Female game journalists had to watch and listen to the exclusive announcements being made, in a building called “Titty City.”  (And women were there, they can be seen in the pictures posted from the event.)  To anyone who insists there isn’t sexism in the gaming industry, that everyone’s a big happy family, that gender doesn’t make any difference, I’d really like to hear their take on this event.  Because to hold a press event in a building where women are objectified, every. single. day. is to ignore the thoughts, feelings, and opinions of every female gamer, journalist, and  employee in the industry.  It’s these attitudes and behaviors that are so pervasive throughout the entire industry, that cause websites like Fat, Ugly, or Slutty to exist.


January 25, 2011

We Exist! LA Feminists Speak Out

From left to right: Myra Duran, Tani Ikeda, Morgane Richardson, Miranda Petersen, Melanie Klein, Brie Widaman and Jollene Levid

Thursday night, feminists drove from all over L.A. to be at the Young Feminists Speak Out event in Santa Monica.  While the panel (click here for a list of all featured panelists and their bios) focused on the new generation of feminists, people of all ages were in attendance to talk and listen.  The event was put together by Morgane Richardson, a feminist originally hailing from the east coast, Myra Duran and Miranda Petersen.  Upon moving to Los Angeles and noticing a lack of feminist gatherings in Los Angeles, Morgane was inspired to organize a diverse panel of LA-area feminists  and connected with Myra and Miranda to make the vision a reality. They are already working on more feminist events for the Los Angeles area.  Melanie Klein and Miranda Petersen moderated, and asked questions which ranged from how each panelist “found” feminism, to whether there’s a need for a current mainstream icon for the feminist movement.

One of the questions asked was whether there is an “east-coast/west-coast divide” in terms of organization, issues, and focus in the movement.  I was surprised to hear panelists disagree that a divide exists.  Ever since changing my major to Women’s Studies, I’ve wanted to do work for a feminist-focused company, and while there are some in Los Angeles, or regional offices for larger organizations, a great majority exist in Washington D.C. and New York City.

(more…)

January 18, 2011

Mattie Ross: True Brat?

Filed under: Film,Gender,Media — Tags: , , , , — Rachel @ 7:53 pm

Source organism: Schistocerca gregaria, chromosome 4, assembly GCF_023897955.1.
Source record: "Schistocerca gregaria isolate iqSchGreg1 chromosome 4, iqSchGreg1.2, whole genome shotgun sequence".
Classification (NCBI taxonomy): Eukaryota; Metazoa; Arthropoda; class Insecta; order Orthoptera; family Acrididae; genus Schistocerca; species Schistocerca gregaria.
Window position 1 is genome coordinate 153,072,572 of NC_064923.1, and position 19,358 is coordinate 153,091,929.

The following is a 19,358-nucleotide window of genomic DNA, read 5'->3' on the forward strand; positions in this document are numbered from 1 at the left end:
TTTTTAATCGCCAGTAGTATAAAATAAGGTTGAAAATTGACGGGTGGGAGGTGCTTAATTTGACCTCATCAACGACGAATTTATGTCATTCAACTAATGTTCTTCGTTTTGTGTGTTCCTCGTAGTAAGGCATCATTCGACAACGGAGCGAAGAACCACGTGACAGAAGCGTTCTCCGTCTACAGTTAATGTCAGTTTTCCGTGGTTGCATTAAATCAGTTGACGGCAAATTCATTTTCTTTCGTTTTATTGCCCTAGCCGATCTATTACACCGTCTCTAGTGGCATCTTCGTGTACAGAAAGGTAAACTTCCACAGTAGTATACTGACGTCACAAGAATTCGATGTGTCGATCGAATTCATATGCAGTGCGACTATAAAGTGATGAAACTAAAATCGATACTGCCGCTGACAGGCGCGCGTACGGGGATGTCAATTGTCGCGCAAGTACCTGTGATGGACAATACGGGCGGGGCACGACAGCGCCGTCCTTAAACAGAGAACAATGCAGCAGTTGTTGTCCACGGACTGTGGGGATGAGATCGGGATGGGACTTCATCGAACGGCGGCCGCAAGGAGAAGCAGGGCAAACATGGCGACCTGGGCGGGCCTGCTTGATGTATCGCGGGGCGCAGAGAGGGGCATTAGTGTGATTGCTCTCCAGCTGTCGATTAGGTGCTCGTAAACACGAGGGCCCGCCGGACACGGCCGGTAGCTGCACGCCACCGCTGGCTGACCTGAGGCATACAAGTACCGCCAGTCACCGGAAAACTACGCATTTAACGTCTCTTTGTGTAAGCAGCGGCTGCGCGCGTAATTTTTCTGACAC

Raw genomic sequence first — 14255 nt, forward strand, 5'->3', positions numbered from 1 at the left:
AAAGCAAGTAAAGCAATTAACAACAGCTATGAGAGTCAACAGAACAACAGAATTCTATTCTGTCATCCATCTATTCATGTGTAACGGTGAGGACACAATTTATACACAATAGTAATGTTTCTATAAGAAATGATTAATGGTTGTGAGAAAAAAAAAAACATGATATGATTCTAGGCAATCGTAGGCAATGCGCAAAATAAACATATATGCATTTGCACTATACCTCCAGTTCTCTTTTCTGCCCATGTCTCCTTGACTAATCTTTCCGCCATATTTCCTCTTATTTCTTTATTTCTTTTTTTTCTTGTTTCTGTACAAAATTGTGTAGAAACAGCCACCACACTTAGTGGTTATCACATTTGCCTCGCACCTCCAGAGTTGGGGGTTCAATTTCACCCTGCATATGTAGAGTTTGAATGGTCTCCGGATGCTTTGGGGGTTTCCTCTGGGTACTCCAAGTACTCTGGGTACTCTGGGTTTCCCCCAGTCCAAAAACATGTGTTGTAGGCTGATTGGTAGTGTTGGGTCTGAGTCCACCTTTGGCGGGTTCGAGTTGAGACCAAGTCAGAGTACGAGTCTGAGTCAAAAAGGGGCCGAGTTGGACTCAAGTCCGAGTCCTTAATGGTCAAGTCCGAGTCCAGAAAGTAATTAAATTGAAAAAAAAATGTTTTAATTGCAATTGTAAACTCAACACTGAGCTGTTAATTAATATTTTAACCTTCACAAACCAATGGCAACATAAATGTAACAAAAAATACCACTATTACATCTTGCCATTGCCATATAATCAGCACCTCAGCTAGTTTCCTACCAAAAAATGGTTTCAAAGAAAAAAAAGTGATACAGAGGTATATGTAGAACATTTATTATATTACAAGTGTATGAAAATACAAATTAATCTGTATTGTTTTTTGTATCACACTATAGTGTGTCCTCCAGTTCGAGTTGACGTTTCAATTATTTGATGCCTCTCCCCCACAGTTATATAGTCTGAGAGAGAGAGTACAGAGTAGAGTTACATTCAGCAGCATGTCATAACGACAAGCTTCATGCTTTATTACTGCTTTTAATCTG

The following post contains spoilers for the film “True Grit”


This morning Rachel Simmons tweeted a link to a story on her blog – a high school girl’s take on the adolescent female characters in the recent films, Somewhere and True Grit.   I was pleasently surprised when seeing True Grit, that the star of the film is a smart, brave, headstrong, gutsy, no-nonse 14-year old heroine named Mattie.  Unfrotunately the high school blogger who penned ““True Grit” and “Somewhere” Star Girls but Fail Girlhood” didn’t see her in the same positive light.

In fact, Fiona Lowenstein describes Mattie as: one-dimensional, “caricature”, “annoying, impossible to relate to, and not at all believable”, “dislikable”, “a joke”, ” self-satisfied” “irritating”, “rude”, “arrogant”, “braided blowhard”, “grating”, “smug”, and “pushy”.

Even if Mattie does come across this way – let’s look at a few reasons why she might be such a “grating, pushy, blowhard.”  First, when the movie opens, her father has just been murdered by a handyman he had hired to help him.  Then she’s not taken seriously by the horse salesman who tries to screw her out of money that is rightfully hers because he sees her as some silly illiterate 14-year old girl.  She tries to hire Rooster Cogburn, but he also sees her as an idiotic adolescent.  The Texas Ranger La Boeuf informs her the only reason he’s not sexually assaulting her is because she’s so ugly.  Shortly thereafter Cogburn lies and leaves without her.  The La Bouef lies and says he’s taking Tom Chaney when they find him so he can get payout on a contract. Now what could possibly compel Mattie’s character to have a defensive, head-strong attitude?  Maybe it has something to do with the fact that she’s mistreated every step of the way.  Oh, and it’s not the guys who end up taking down Chaney and saving the day.  When Mattie confronts him, she shoots Chaney twice, on two separate occasions.

Additionally, Fiona places the entire blame for her view of the above characteristics of Mattie on the Coen Brothers.  Apparently before going on a completely uninformed rant, she couldn’t be bothered to google to find out any history whatsoever about the film.  Like, that it was originally a book published in 1968 by Charles Portis, or that it was made as a film in 1969, starring John Wayne.  To say that the Coen Brothers may have written Mattie (which they didn’t – Charles Portis did) as “a joke” is to have zero familiarity of the history of their work.  In fact, the Coen Brothers stuck more closely to the source material than the original film adaptation.  (In the John Wayne version, the men do ultimately kill Chaney and save the day.)

The unfortunate thing about Fiona’s post is that it has the potential to turn young women away from the movie, and the Coen Brothers other films, when her piece was neither constructive or researched in any way.  Furthermore, is this the type of post that belongs on the website of an author who uncovered girl-on-girl crime in adolescence?  Is calling a female character a blow-hard helping anyone?  I certainly don’t think so.  An uninformed voice is a potentially harmful one.